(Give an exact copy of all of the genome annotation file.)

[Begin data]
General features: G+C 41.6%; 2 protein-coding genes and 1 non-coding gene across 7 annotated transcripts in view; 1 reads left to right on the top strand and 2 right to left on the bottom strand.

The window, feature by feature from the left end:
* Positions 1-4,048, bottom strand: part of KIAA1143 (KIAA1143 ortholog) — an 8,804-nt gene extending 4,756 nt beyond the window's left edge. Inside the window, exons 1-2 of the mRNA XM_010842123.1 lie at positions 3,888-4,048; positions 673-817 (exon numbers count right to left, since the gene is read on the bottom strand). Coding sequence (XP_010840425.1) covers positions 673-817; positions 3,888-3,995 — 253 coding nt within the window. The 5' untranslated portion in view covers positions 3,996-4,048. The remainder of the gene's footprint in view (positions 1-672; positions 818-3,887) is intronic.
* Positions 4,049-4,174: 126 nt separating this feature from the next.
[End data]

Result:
General features: G+C 41.6%; 2 protein-coding genes and 1 non-coding gene across 7 annotated transcripts in view; 1 reads left to right on the top strand and 2 right to left on the bottom strand.

The window, feature by feature from the left end:
* Positions 1-4,048, bottom strand: part of KIAA1143 (KIAA1143 ortholog) — an 8,804-nt gene extending 4,756 nt beyond the window's left edge. Inside the window, exons 1-2 of the mRNA XM_010842123.1 lie at positions 3,888-4,048; positions 673-817 (exon numbers count right to left, since the gene is read on the bottom strand). Coding sequence (XP_010840425.1) covers positions 673-817; positions 3,888-3,995 — 253 coding nt within the window. The 5' untranslated portion in view covers positions 3,996-4,048. The remainder of the gene's footprint in view (positions 1-672; positions 818-3,887) is intronic.
* Positions 4,049-4,174: 126 nt separating this feature from the next.